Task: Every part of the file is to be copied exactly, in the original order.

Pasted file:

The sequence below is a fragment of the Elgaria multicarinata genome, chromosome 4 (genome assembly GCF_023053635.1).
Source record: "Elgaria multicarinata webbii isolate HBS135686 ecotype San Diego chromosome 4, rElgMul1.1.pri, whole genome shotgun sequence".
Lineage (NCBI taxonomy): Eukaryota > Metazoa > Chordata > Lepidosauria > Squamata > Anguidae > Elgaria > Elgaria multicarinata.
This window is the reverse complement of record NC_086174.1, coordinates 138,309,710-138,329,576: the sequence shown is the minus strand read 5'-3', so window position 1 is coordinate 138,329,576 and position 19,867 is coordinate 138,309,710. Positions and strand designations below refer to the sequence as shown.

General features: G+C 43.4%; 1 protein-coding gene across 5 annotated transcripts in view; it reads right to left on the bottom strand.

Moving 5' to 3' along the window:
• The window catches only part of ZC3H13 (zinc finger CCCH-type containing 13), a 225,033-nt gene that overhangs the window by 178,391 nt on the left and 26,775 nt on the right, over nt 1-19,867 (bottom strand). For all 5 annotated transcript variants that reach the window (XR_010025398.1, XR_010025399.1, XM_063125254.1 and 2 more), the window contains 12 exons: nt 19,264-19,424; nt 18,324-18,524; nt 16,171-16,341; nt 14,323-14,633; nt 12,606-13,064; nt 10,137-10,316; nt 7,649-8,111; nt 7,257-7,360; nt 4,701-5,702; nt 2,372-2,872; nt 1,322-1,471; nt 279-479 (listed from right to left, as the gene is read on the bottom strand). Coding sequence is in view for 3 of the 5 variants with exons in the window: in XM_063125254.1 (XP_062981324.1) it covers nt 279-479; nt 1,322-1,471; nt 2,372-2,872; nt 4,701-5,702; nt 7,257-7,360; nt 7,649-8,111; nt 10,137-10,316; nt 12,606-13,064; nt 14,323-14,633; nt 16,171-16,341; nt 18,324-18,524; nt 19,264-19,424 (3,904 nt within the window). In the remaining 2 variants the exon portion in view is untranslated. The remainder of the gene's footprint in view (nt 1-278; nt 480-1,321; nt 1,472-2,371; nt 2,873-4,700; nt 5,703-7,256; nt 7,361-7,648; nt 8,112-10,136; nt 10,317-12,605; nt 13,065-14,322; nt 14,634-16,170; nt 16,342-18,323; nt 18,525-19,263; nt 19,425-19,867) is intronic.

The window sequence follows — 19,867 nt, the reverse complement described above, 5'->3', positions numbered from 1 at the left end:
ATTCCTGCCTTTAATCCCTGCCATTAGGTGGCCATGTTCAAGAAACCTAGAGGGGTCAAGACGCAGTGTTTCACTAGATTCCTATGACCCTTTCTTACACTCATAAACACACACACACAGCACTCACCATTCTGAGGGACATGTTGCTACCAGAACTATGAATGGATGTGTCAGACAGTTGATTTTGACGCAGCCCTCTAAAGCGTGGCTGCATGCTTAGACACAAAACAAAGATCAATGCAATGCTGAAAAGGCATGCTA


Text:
The sequence below is a fragment of the Elgaria multicarinata genome, chromosome 4 (genome assembly GCF_023053635.1).
Source record: "Elgaria multicarinata webbii isolate HBS135686 ecotype San Diego chromosome 4, rElgMul1.1.pri, whole genome shotgun sequence".
Lineage (NCBI taxonomy): Eukaryota > Metazoa > Chordata > Lepidosauria > Squamata > Anguidae > Elgaria > Elgaria multicarinata.
This window is the reverse complement of record NC_086174.1, coordinates 138,309,710-138,329,576: the sequence shown is the minus strand read 5'-3', so window position 1 is coordinate 138,329,576 and position 19,867 is coordinate 138,309,710. Positions and strand designations below refer to the sequence as shown.

General features: G+C 43.4%; 1 protein-coding gene across 5 annotated transcripts in view; it reads right to left on the bottom strand.

Moving 5' to 3' along the window:
• The window catches only part of ZC3H13 (zinc finger CCCH-type containing 13), a 225,033-nt gene that overhangs the window by 178,391 nt on the left and 26,775 nt on the right, over nt 1-19,867 (bottom strand). For all 5 annotated transcript variants that reach the window (XR_010025398.1, XR_010025399.1, XM_063125254.1 and 2 more), the window contains 12 exons: nt 19,264-19,424; nt 18,324-18,524; nt 16,171-16,341; nt 14,323-14,633; nt 12,606-13,064; nt 10,137-10,316; nt 7,649-8,111; nt 7,257-7,360; nt 4,701-5,702; nt 2,372-2,872; nt 1,322-1,471; nt 279-479 (listed from right to left, as the gene is read on the bottom strand). Coding sequence is in view for 3 of the 5 variants with exons in the window: in XM_063125254.1 (XP_062981324.1) it covers nt 279-479; nt 1,322-1,471; nt 2,372-2,872; nt 4,701-5,702; nt 7,257-7,360; nt 7,649-8,111; nt 10,137-10,316; nt 12,606-13,064; nt 14,323-14,633; nt 16,171-16,341; nt 18,324-18,524; nt 19,264-19,424 (3,904 nt within the window). In the remaining 2 variants the exon portion in view is untranslated. The remainder of the gene's footprint in view (nt 1-278; nt 480-1,321; nt 1,472-2,371; nt 2,873-4,700; nt 5,703-7,256; nt 7,361-7,648; nt 8,112-10,136; nt 10,317-12,605; nt 13,065-14,322; nt 14,634-16,170; nt 16,342-18,323; nt 18,525-19,263; nt 19,425-19,867) is intronic.

The window sequence follows — 19,867 nt, the reverse complement described above, 5'->3', positions numbered from 1 at the left end:
ATTCCTGCCTTTAATCCCTGCCATTAGGTGGCCATGTTCAAGAAACCTAGAGGGGTCAAGACGCAGTGTTTCACTAGATTCCTATGACCCTTTCTTACACTCATAAACACACACACACAGCACTCACCATTCTGAGGGACATGTTGCTACCAGAACTATGAATGGATGTGTCAGACAGTTGATTTTGACGCAGCCCTCTAAAGCGTGGCTGCATGCTTAGACACAAAACAAAGATCAATGCAATGCTGAAAAGGCATGCTA